“When my love swears that she is made of truth,
I do believe her, though I know she lies…
So I lie with her, and she with me,
And in our faults by lies we flattered be.”
– William Shakespeare
The concept of congruence, a harmony between our inner feelings and our outer behaviour, is paramount in the counselling world. This kind of honesty is seen as both a quality that an effective therapist must possess, as well as an outcome of therapy for the client themselves. Philosophically, however, there are many difficulties with the idea of honesty, and perhaps more when it comes to putting it into practice. What does it take to be honest? How much am I obligated to reveal to others? Is honesty ever actually possible, and, if so, what does it involve?
The philosopher Plato saw honesty as a facet of justice, which he defined as ‘minding your own business.’ As far as Plato was concerned, we should only concern ourselves with things that are truly our responsibility. If I am trained in Philosophy, it would not be ‘my business’ to attempt to perform your kidney transplant, and doing so will only leave you with a mangled kidney and a lot of nonsensical knowledge of Nitezsche (i.e. not the best possible outcome). Honesty, therefore, involves a degree of self-awareness, as in order to live honesty, I must know what does and doesn’t fall into the remit of my responsibility, and live accordingly.
There are, however, problems with this kind of understanding of the nature of honesty. Firstly, it is based on the assumption that there is a truth to be known about what ‘my business’ is, and that I can attain knowledge of this truth. It also assumes that the identity of the individual is static and unchanging, and that it can be known. This is perhaps unrepresentative of how we may experience ourselves. It may not always be clear to me what ‘my business’ or responsibility actually is if I have no clear idea of what it is that I am good at, what my personal qualities are, or where my energies should be directed. It seems in life that we are often caught in dilemmas between various aspects of minding ‘our business’ – the tension between being the best we can at work and giving enough time and energy to our romantic relationships; pursuing self-development in conflict with being an attentive family member; spending our time doing something that relaxes and de-stresses us versus spending our time on something that in some way contributes to the society in which we live. It becomes almost impossible to act honestly when the things that we have responsibility for conflict with one another, and indeed when various aspects of our selves contradict one another.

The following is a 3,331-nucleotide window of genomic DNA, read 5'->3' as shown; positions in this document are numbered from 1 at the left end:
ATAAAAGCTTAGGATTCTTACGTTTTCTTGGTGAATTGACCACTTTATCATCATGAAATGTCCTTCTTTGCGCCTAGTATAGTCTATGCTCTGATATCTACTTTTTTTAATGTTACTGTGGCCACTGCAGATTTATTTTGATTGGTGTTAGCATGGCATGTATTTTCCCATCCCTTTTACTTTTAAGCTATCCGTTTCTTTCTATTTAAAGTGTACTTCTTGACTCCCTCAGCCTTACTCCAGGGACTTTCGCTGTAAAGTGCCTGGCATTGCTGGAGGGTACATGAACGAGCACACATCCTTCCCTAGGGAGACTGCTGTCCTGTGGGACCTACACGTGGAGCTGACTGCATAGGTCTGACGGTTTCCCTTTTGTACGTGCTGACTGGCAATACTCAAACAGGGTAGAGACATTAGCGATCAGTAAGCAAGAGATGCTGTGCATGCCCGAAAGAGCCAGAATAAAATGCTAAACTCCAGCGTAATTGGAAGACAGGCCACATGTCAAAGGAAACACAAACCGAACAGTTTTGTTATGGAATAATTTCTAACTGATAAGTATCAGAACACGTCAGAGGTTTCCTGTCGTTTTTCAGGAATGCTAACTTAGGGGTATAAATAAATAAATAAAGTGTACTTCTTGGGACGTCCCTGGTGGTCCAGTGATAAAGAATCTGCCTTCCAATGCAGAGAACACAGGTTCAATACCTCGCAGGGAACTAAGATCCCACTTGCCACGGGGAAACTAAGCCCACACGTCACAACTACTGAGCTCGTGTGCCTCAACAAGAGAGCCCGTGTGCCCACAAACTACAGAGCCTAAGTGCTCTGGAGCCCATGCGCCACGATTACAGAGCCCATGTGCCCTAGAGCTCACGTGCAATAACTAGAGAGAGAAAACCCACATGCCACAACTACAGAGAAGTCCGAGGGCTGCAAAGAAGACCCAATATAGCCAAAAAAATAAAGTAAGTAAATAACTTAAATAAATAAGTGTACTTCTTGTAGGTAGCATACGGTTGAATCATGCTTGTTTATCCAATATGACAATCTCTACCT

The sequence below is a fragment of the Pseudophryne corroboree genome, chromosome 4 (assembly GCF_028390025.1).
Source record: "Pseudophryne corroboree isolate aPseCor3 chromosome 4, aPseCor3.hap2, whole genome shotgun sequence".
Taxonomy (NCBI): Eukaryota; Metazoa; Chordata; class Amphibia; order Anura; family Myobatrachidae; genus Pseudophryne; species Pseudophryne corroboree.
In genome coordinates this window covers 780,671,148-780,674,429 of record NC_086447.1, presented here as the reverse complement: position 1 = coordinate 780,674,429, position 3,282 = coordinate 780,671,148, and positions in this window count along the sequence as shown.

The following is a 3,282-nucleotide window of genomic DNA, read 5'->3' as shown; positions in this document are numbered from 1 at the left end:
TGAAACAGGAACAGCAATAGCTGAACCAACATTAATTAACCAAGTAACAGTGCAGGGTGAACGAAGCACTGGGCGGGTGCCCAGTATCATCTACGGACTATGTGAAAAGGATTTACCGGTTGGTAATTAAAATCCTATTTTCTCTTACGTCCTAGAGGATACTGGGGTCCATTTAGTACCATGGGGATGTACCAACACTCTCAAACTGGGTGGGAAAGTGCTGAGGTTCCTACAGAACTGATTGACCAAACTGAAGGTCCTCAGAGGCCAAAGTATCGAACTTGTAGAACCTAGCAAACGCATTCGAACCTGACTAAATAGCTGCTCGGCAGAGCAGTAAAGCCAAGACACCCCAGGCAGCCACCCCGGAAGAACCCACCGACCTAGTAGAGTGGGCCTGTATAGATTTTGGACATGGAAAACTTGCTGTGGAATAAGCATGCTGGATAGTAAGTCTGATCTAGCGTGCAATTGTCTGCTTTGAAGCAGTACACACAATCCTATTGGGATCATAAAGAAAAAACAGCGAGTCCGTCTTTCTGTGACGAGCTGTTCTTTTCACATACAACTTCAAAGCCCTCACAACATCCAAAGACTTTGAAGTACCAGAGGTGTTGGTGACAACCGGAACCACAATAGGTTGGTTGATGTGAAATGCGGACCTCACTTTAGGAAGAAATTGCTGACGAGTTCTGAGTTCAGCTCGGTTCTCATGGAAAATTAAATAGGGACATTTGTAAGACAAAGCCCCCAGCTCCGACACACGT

It is also unclear as to what the demands of honesty are, in relation to truth. When your work colleagues ask you what you did at the weekend and the answer is that you went to a sex party, are you obligated to tell them? Does honesty involve recalling every second of what you did at the weekend, or are you entitled to be selective about the information that you give them? Indeed, isn’t being selective expected? It seems then that honesty may have less to do with attempting to reveal the objective truth of a situation, and more to do with context-sensitivity and self-understanding. Indeed, when you encounter someone who manages to achieve total honesty towards everyone they meet regarding every area of their lives, it is likely that you’ve encountered someone with autism.
It seems then that in order to achieve honesty with others, the implication is that one must first achieve honesty with oneself, and secondly understand how that fits in with one’s context. Jean-Paul Sartre’s existential philosophy takes this kind of self honestly, or authenticity, as a basis for living without the denial of the fundamental truths of human existence. For Sartre, to lie to ourselves is to deny the basic truth of humanity – that we are entirely free to choose who we are and what we do, and therefore entirely responsible for everything we are and do. If I live as though who I am is entirely the responsibility of other people, that I am some kind of slave to the external locus of evaluation (in Rogerian terms) or introjects (in Freudian terms) of the behaviours and values of others, then I am denying the truth that I have a choice as to how to live, even if that choice may be a difficult one.
The capacity for honesty then seems to depend upon the degree to which we know ourselves, including an awareness of the ways that we interact with our environment and the Other. Without a firm sense of who we are, we will find ourselves acting upon beliefs and impulses that may feel honest at one time or another, but actually reflect some deeper held (and perhaps) flawed introjected belief about the type of person we should be, or the sort of life we should be living. We can only be honest about our perceptions of the facts of a situation if we fully understand what those perceptions are, and the extent to which they belong to us or have been imposed upon us. Without this understanding, the ‘truth’ that we have as our own and try to express honestly may in fact belong to someone else.
So, what does it take to be honest? How much am I obligated to reveal to others? Is honesty ever actually possible, and, if so, what does it involve?
I honestly can’t give you a straightforward answer.